Wednesday, October 7, 2009

Book List: A Crazy Murder, Too True to Herself, A Funny Ms. Fanny and Heartwrenching Memories of Water

The Crazy School by Cornelia Read: This novel is the second starring Madeline Dare, a twenty-something woman who has recently started teaching at a private boarding school for teenagers in need of psychiatric help. Although her co-workers drive her crazy and she questions the methods the school uses, Madeline cares deeply for her students and, frankly, needs the paycheck the job provides. Madeline questions her dedication to her job when two of her students turn up dead, an apparent suicide that Madeline believes is actually murder. The novel is full of "characters," some better flushed out than others. It's a decent read that moves along at a nice pace complete with a few good plot twists and a few predictable ones too. I found the MANY references to events from the first novel a bit annoying, but the plan may have worked as I'm just curious enough to find out more details to read it.

The Girl She Used to Be by David Cristofano: At the tender age of six, Melody begs her parents to take her to her favorite Italian restaurant for breakfast. When they arrive, the restaurant is closed, but after much begging from Melody, they decide to walk around back to see if they can find anyone to serve them breakfast. Instead of getting breakfast, they witness a gruesome murder by an important mob boss. Melody's parents end up testifying against the mob boss and the family is put into the Witness Protection program. Unfortunately, Melody has a penchant for telling the truth and twenty years later is on her eighth identity. While in the process of getting relocated yet again, she is approached by Jonathon, someone from her past, who promises to give Melody her life back. I REALLY enjoyed this book...until the last three pages. It was fun, fast-paced, and I enjoyed the way the author filled in the blanks of Melody and Jonathon's pasts. I loved the possibility of romance. I thought the ending was okay, realistic, UNTIL the last three pages. The very end was one of the worst I have ever read. I won't ruin it by telling you, but PLEASE go read this book and then let me know so I can further bitch about this awful ending that only a man would write.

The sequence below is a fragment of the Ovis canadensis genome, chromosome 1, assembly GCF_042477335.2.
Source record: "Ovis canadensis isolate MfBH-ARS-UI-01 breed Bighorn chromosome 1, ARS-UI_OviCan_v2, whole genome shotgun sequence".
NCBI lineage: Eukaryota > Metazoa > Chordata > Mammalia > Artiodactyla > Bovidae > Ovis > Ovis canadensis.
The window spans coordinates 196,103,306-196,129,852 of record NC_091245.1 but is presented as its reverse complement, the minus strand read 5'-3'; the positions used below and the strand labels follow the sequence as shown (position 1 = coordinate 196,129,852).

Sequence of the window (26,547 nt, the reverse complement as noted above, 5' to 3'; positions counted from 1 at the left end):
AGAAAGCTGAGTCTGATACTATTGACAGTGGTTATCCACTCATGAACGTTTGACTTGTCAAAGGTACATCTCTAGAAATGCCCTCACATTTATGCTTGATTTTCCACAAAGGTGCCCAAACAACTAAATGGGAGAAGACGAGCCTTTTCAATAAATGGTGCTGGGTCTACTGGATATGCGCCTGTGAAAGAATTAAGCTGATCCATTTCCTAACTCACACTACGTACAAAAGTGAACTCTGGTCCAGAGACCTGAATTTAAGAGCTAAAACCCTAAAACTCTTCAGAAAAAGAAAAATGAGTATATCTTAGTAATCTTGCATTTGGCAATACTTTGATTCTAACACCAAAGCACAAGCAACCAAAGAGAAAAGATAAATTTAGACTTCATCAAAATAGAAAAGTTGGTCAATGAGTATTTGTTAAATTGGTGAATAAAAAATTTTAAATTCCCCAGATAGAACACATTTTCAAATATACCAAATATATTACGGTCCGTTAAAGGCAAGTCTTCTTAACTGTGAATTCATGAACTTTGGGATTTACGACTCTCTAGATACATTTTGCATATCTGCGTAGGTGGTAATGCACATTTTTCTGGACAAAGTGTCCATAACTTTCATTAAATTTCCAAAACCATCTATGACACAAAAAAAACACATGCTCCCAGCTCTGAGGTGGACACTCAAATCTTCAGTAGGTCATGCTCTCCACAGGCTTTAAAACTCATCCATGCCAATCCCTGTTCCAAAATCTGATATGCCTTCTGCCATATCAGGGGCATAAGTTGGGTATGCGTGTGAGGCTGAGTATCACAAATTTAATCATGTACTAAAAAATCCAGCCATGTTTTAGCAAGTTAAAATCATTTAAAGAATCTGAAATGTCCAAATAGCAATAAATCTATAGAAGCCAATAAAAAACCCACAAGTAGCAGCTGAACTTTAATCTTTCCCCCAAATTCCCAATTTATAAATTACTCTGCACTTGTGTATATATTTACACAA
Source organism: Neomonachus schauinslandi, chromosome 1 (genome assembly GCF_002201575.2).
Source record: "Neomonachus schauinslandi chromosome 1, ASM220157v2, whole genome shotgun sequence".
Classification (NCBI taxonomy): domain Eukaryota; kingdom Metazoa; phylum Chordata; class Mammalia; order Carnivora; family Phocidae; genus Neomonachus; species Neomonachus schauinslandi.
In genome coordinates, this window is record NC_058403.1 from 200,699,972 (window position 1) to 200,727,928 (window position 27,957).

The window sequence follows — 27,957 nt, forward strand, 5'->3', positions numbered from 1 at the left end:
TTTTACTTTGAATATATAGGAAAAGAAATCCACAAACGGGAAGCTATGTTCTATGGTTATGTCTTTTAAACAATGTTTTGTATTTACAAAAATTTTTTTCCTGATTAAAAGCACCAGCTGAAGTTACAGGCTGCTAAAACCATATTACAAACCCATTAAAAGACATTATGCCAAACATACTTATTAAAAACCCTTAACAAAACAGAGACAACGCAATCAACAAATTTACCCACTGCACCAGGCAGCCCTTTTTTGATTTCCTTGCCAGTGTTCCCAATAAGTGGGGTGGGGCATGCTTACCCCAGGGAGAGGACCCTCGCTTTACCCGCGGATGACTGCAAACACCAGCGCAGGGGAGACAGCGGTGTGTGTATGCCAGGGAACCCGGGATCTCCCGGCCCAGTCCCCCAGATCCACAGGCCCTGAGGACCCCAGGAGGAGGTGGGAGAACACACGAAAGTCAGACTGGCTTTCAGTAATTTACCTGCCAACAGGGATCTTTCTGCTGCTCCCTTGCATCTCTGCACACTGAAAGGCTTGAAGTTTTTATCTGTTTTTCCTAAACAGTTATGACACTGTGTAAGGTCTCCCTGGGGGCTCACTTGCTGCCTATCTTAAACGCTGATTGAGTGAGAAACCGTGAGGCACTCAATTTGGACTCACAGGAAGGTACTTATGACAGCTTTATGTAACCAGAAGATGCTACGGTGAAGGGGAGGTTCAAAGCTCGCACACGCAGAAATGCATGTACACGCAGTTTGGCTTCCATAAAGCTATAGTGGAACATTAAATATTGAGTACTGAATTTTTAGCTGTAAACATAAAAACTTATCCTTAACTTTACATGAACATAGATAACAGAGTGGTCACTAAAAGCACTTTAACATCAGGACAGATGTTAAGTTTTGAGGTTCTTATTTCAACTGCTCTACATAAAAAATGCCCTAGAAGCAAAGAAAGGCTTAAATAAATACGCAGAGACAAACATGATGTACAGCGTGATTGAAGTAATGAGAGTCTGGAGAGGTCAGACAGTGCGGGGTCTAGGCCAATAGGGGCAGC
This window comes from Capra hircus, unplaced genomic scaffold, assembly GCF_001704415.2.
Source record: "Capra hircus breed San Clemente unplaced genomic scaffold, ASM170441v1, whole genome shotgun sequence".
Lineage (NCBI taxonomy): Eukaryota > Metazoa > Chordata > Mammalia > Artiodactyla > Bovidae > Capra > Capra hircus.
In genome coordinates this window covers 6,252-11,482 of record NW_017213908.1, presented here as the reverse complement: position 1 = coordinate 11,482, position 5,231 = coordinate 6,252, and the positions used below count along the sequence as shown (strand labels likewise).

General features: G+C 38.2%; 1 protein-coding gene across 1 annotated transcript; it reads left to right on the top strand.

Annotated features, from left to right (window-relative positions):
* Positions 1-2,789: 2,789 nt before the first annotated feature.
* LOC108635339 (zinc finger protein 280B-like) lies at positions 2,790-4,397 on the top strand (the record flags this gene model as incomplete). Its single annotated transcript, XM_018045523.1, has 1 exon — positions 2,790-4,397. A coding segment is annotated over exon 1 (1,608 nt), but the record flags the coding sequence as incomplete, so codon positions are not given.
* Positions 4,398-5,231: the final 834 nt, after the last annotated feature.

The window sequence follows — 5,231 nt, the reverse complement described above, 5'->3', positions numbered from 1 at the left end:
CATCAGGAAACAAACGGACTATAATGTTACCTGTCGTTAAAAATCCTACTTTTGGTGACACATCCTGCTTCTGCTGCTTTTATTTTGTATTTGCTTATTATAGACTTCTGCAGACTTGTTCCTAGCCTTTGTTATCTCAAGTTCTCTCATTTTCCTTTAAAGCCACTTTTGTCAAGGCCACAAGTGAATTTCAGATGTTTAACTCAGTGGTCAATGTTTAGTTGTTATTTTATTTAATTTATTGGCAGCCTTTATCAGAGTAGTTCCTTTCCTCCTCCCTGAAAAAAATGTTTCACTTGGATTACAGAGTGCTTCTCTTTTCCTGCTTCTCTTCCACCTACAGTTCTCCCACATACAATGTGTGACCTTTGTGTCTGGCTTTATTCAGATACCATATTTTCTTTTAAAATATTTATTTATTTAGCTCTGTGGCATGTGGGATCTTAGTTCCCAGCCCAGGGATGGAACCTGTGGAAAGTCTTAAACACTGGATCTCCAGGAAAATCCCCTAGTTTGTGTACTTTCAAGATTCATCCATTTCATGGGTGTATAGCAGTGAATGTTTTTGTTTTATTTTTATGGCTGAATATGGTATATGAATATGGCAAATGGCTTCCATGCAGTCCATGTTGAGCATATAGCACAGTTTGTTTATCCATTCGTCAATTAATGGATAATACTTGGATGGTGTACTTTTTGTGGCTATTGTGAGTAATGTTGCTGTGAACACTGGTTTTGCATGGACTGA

Austenland by Shannon Hale: Thirty-three year-old Jane is single and is contemplating a life alone because of her most shameful secret, she is in love with Jane Austen's fictional character Mr. Darcy (as played by Colin Firth). A cooky great aunt learns of Jane's obsession and provides her niece a chance to live out her dream with a two week vacation to Austenland where everyone dresses and acts as if they are living in the time of Jane Austen's novels. When I first started this novel, I was a little hesitant. I can honestly say that I enjoyed Pride and Prejudice as much as the next gal, but I don't get the people who obsess over Jane Austen's novels. However, despite my lack of total understanding, I really enjoyed this novel. There is just enough humor on both Jane's part and on the author's part that I kept wanting more. I enjoyed the aspects of romance and the various plot twists. All in all, a fun read.

The Memory of Water by Karen White: This novel was a lot more serious than the others in this bunch. It tells the story of Diana and Marnie, two sisters who become estranged after losing their mother in a sailboat accident in the middle of a horrific storm. Ten years later, Marnie has returned home after her sister has survived yet another sailboat sinking in the middle of a storm. This time, Diana's nine year-old son was on board and afterwards he refuses to speak a word. Marnie rushes to the aid of her nephew and slowly they try to help each other begin living again. This book was heartwrenching at times as we learn the effects that mental illness has on a person and her family. The emotions felt real and I enjoyed getting to know the characters as stories of their past and present unfolded. There are parts of the ending that I felt wrapped things up a little too conveniently, but overall a good read.


Yarnhog said...

Boy, you read a lot! How do you have time to knit? Or are you one of those amazing people who can do both at once? (I don't know how they do that. I would probably end up with a needle stuck in my eye.)

Lydee said...

i love your book reviews. I must haul myself to the local library to try some of these books.